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Published 10 November 2015

2015 Hutton Medal: Understanding New Zealand's Hidden Depths

Lionel Carter receives Hutton Medal from Barry Scott

Research into New Zealand’s vast ocean, which makes up more than 90% of the nation’s territory, has earned Professor Lionel Carter FRSNZ the Hutton Medal.

Lionel Carter

Professor Lionel Carter

Professor Carter’s research career has centred on investigating basic geological and oceanic processes and he has then applied these discoveries to assess ocean environmental change, natural hazards and resources.

The medal selection panel noted him as a leading earth scientist in New Zealand and said that his discoveries have clearly demonstrated the roles of plate tectonics, ocean currents, sea level and climate change in shaping New Zealand’s submarine continental land mass and abyssal ocean.

“In other words, I was tasked to find out how the New Zealand ocean and seabed work. A pretty tall order for a person who is not the world’s best sailor,” Professor Carter said.

He discovered the mechanisms whereby debris from our major rivers pass hundreds of kilometers along submarine channels and discharge into the world’s largest deep-ocean current. This current drives the sediment up 4,500 kilometres along the eastern margin of submarine New Zealand into the 10,000 metre-deep Kermadec Trench. There, converging tectonic plates drag the sediment into the crust where it melts and is returned to the surface by volcanoes. Thus debris eroded from New Zealand is returned to the surface. “This is one of the great recycling systems that was operating a million years before the local councils set up their own recycling schemes,” he observed.

New Zealand’s paradigm shift from a small island nation to a country with one of the world’s largest Exclusive Economic Zones has been guided by Professor Carter’s research, along with that of his many colleagues. “It is truly a community effort. It could not be otherwise as our ocean is big and our population small; smaller than that of Sydney or Melbourne.”

Other important research has been using environmental indicators preserved in sediment cores to determine how the ocean/climate interactions have changed over past millennia. “This allows us to identify the natural cycles of climate change and the long-term outcomes of change,” he said.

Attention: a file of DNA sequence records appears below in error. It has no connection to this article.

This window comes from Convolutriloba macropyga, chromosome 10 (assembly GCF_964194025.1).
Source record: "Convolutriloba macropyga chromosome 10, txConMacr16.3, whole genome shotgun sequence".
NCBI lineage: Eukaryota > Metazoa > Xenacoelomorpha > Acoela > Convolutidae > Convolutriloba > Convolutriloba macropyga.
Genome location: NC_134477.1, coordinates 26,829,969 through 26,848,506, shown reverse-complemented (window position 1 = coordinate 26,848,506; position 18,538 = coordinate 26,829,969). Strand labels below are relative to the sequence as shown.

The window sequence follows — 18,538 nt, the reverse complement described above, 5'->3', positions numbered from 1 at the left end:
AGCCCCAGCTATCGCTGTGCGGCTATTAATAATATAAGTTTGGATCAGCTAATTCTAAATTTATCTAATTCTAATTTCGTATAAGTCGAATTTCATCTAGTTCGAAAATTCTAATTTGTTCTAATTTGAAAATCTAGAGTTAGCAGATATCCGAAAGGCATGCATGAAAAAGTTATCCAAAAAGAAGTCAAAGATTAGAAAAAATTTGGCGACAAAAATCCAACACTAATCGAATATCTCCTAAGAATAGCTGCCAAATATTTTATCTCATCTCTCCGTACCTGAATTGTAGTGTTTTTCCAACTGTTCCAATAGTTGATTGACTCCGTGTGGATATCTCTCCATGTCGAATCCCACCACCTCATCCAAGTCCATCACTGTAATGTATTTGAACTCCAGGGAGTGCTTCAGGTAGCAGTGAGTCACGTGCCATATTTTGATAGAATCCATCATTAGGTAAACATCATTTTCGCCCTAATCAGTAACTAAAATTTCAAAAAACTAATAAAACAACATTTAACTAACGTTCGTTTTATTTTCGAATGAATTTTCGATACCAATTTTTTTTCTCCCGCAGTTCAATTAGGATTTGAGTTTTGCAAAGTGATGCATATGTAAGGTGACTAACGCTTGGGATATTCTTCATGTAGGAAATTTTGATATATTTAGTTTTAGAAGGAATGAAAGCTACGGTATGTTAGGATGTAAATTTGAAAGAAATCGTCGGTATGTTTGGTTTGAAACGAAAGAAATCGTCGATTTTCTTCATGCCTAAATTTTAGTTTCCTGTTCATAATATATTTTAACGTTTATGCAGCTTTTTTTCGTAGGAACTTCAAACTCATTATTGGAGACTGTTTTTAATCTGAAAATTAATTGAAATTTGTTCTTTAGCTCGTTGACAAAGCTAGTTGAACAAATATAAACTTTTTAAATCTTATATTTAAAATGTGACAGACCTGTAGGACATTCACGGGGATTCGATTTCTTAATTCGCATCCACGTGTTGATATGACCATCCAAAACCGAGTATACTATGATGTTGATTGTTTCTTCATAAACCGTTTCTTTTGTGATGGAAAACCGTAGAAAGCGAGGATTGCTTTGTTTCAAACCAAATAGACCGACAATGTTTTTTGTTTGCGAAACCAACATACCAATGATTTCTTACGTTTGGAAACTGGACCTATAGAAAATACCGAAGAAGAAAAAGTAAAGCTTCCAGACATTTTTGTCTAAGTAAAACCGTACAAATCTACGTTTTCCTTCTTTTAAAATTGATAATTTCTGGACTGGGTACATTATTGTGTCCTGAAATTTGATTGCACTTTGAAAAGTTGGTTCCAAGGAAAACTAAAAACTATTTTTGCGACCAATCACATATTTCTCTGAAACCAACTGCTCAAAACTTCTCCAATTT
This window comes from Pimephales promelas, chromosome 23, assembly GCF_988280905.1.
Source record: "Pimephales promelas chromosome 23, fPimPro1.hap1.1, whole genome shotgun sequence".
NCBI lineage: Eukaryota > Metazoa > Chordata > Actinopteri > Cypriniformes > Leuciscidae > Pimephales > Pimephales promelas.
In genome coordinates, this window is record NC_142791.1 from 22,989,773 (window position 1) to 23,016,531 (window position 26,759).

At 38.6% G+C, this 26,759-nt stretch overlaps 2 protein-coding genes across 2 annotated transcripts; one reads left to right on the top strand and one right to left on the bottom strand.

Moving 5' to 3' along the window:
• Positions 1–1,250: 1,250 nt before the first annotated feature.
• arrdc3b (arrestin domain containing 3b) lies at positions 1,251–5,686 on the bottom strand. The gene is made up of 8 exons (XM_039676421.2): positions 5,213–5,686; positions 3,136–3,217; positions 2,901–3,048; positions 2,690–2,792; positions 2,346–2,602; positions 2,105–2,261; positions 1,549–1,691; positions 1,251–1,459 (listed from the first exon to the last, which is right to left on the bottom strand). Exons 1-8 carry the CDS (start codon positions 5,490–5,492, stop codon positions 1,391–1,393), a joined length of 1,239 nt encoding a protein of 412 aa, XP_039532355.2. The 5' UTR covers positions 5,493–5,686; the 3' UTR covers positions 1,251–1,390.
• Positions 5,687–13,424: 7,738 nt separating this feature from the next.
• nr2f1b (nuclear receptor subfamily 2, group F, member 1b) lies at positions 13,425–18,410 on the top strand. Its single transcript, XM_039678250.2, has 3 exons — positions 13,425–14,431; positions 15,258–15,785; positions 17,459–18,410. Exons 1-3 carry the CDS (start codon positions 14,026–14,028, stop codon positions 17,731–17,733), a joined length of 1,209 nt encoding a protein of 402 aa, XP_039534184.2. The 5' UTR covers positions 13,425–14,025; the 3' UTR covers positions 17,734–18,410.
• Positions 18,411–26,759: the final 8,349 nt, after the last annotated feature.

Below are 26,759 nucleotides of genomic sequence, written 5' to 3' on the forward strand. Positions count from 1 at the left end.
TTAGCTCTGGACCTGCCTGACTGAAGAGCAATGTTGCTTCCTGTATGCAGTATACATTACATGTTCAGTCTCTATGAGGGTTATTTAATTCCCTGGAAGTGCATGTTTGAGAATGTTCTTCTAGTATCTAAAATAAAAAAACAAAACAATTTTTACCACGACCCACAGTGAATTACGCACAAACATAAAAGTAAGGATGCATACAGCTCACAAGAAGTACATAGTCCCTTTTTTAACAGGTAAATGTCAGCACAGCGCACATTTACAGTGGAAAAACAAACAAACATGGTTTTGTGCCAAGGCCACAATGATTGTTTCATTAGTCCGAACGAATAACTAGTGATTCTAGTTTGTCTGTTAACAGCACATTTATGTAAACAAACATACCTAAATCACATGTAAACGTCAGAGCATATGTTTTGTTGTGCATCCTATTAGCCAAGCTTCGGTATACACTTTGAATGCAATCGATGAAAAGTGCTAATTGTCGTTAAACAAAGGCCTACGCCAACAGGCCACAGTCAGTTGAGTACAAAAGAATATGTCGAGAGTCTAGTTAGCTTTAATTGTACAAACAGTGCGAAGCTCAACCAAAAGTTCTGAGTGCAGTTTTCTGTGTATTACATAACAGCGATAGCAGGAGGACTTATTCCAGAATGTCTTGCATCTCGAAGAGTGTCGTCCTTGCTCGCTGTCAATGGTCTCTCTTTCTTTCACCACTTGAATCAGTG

A firm believer in applying research to real-world problems, he applies his expertise to a wide range of marine engineering projects. For the past decade he has been working with the International Cable Protection Committee – an international forum for the submarine telecommunication cable industry – to better protect the global fibre-optic cable network from marine hazards.  This work has gained significance as this cable network carries over 95% of all international internet and communications traffic.

Prior to joining the Antarctic Research Centre at Victoria University of Wellington, Professor Carter worked at the New Zealand Oceanographic Institute of the DSIR and its successor, NIWA.

On receiving the medal, Professor Carter said: “I am deeply honoured to receive the Hutton Medal for 2015. But it is an honour to be shared. Research into environmental change is a team effort involving experts in geology, oceanography, climatology, computer modelling just to mention a few. I have been fortunate to be part of such teams, the latest being the highly talented group from the Antarctic Research Centre of Victoria University. And of course there is the exceptional family support, which underpins the research effort recognised by this award.”

He has received many fellowships and awards for geology, marine science and cartography (map making). He was elected Fellow of the Royal Society of New Zealand in 2003 and was awarded the New Zealand Association of Scientists, Marsden Medal, in 2012.

Hutton Medal:
For outstanding work by researcher in Earth sciences.

To Lionel Carter for his career- long contributions to marine geology in New  Zealand through fundamental investigations of sea-floor geological processes and their application to assessment of hazards and resources

Source: Royal Society Te Apārangi